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HomeU.S"We're going to make progress today — we're going to shock you"

“We’re going to make progress today — we’re going to shock you”


Rep. Matt Gaetz talks to fellow House members during the second day voting on Wednesday.
Rep. Matt Gaetz talks to fellow House members during the second day voting on Wednesday. (Anna Moneymaker/Getty Images)

It’s a very small minority of a slim majority that’s kept the House from moving forward and is on the cusp of derailing Rep. Kevin McCarthy’s bid to become speaker.

They don’t speak for the majority of Republicans. The 20 anti-McCarthy Republicans who so far derailed his bid to become House speaker represent less than 10% of the House GOP.

They aren’t the entirety of the Freedom Caucus. The hardliners are less than half the ultraconservative, ultra-MAGA wing of lawmakers.

They’re sort of gaining support. Rep. Victoria Spartz of Indiana became the 21st Republican member-elect to not support McCarthy starting on Wednesday, although she voted “present” rather than voting for anyone.

The hardliners also don’t speak with one voice.

“I think you need to break the 20 down,” the conservative Republican Rep. Ken Buck of Colorado said on CNN on Wednesday. Buck had been viewed as a possible defector before this week, and he made clear that patience with these votes is waning.

He suggested McCarthy’s deputy, Rep. Steve Scalise of Louisiana, as a possible consensus speaker who could speak to three varieties of the 20 anti-McCarthy Republicans.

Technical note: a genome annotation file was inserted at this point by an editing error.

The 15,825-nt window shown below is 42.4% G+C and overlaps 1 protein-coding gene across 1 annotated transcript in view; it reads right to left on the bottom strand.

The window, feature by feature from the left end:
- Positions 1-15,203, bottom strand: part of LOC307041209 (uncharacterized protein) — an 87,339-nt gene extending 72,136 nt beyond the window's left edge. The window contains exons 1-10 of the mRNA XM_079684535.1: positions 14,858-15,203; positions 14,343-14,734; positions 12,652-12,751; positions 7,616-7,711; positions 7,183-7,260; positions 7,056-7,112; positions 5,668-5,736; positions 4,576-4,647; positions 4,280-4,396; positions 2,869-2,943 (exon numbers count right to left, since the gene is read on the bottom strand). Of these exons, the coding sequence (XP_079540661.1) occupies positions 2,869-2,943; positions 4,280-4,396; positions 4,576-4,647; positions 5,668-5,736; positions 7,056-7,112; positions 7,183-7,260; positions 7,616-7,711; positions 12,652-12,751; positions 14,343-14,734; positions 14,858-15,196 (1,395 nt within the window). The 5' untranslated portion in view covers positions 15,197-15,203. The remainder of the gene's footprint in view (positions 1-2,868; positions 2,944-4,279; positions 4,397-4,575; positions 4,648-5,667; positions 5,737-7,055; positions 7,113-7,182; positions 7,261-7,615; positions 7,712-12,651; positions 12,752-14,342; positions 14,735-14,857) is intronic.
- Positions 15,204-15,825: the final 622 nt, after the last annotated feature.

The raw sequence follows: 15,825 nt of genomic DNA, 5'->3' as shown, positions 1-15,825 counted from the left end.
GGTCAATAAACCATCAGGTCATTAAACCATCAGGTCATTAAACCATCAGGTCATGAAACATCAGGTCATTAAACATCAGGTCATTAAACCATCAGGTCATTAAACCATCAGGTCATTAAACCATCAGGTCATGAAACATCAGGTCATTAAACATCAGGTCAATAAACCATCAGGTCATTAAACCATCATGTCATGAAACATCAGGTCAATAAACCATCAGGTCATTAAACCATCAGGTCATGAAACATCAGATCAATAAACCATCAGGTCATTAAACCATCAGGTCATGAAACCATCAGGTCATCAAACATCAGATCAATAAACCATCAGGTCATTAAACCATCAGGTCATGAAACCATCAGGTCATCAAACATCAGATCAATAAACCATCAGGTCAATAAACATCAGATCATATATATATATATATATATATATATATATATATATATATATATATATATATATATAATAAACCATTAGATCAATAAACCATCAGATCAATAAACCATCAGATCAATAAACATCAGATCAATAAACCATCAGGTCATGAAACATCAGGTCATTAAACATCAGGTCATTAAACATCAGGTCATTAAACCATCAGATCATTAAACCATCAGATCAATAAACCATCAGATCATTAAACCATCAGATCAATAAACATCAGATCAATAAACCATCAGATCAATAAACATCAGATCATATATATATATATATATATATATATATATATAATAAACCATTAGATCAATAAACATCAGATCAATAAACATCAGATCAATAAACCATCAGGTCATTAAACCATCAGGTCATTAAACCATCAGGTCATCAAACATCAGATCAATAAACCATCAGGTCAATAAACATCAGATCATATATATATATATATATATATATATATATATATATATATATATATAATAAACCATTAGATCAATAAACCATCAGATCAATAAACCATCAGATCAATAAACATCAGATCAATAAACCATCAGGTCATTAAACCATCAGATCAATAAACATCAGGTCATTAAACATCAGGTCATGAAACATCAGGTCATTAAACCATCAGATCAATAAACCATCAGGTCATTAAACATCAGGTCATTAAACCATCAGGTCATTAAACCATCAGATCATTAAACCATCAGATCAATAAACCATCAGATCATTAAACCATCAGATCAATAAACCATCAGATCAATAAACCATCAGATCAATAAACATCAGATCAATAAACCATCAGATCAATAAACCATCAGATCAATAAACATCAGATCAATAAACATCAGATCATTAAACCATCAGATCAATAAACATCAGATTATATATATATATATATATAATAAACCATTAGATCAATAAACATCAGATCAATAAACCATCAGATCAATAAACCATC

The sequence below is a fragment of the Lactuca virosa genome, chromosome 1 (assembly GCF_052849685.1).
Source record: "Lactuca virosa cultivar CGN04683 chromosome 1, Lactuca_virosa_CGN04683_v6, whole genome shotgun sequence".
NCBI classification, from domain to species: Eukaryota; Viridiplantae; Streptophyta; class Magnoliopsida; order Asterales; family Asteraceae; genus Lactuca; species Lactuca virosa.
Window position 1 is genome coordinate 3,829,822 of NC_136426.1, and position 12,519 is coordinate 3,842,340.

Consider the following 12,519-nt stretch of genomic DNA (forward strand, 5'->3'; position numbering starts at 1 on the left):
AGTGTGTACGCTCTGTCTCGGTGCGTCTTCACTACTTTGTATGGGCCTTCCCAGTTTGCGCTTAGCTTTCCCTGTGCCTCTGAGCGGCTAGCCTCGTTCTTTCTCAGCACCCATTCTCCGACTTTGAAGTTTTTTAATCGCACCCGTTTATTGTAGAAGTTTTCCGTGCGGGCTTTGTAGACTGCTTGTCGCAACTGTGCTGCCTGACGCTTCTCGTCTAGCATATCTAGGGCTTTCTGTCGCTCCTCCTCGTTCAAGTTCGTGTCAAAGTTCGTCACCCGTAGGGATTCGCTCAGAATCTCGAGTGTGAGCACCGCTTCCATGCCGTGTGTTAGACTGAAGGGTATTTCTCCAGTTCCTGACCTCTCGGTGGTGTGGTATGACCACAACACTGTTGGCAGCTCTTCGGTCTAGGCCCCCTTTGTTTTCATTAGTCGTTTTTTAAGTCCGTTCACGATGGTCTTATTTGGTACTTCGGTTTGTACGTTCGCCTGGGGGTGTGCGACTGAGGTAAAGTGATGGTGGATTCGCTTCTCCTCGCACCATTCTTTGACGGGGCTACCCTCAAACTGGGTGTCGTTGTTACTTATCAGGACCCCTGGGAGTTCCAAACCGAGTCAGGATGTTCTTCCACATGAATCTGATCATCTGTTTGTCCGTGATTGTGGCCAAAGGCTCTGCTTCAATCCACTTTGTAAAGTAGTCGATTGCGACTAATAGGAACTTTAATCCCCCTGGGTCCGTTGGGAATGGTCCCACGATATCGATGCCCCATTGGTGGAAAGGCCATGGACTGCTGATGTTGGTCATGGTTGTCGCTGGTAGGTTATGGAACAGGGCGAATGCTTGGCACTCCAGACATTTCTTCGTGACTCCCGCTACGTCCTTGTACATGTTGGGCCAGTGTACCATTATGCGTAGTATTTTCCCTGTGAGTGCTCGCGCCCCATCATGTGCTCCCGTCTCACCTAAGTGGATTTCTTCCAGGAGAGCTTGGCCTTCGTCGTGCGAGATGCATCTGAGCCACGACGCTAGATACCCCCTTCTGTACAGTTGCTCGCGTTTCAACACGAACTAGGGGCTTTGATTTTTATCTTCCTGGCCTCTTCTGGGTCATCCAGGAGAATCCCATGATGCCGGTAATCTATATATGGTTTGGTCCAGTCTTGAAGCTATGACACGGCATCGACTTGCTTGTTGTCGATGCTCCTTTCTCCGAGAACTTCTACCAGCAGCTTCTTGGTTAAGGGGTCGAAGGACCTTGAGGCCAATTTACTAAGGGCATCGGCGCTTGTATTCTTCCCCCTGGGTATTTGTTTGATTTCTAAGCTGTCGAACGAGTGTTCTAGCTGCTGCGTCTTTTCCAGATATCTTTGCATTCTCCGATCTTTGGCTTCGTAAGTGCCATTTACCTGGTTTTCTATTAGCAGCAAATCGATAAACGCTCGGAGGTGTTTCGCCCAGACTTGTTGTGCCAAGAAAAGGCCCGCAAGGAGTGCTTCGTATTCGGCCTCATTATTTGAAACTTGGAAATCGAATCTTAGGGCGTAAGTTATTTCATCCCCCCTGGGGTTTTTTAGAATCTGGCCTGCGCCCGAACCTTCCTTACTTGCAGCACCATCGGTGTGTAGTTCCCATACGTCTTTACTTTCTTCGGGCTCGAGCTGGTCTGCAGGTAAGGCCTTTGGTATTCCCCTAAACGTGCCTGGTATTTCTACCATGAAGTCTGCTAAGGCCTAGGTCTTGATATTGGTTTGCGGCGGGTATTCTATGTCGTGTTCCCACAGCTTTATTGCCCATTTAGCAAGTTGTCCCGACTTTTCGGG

For some, it’s personal. “There are a few of those 20 that just aren’t going to vote for Kevin McCarthy but would vote for somebody else,” Buck said. The key question is whether that block of “never-McCarthy” House Republicans is larger than the four votes McCarthy can afford to lose.

Others want specific changes. “There are some of the others … who want changes in the rules and there are some others who care about policy,” Buck said. “So I think if Steve (Scalise) meets those three needs, he will be able to move forward and take the speakership.”

Some want to shut things down. Rep. Ralph Norman of South Carolina has said a non-negotiable for him is if McCarthy is “willing to shut the government down rather than raising the debt ceiling.” That suggests the kind of precarious future funding fights will pose to the economy.

These lawmakers want painful cuts now to end deficit spending. If the US was to default on its debt, it could send the US economy into a tailspin, according to most economists. A government shutdown would be less severe, but they have been unpopular when lawmakers forced them in recent years.

Some just don’t like McCarthy. Rep. Matt Gaetz of Florida issued a personal screed against McCarthy on Tuesday. “Maybe the right person for the speaker of the House isn’t someone who has sold shares in himself for more than a decade to get it,” Gaetz said, standing just in front of his target.

Bishop was less aggressive on CNN when he expressed the problem with McCarthy’s specific leadership.

“The fact is that you never see a specific agenda that you know Kevin McCarthy’s going to go to the mat for, as opposed to sort of pablum or poll-tested language, indicates the problem,” Bishop said. “And it’s been that way for all 14 years he’s been in leadership, with all due respect to him.”



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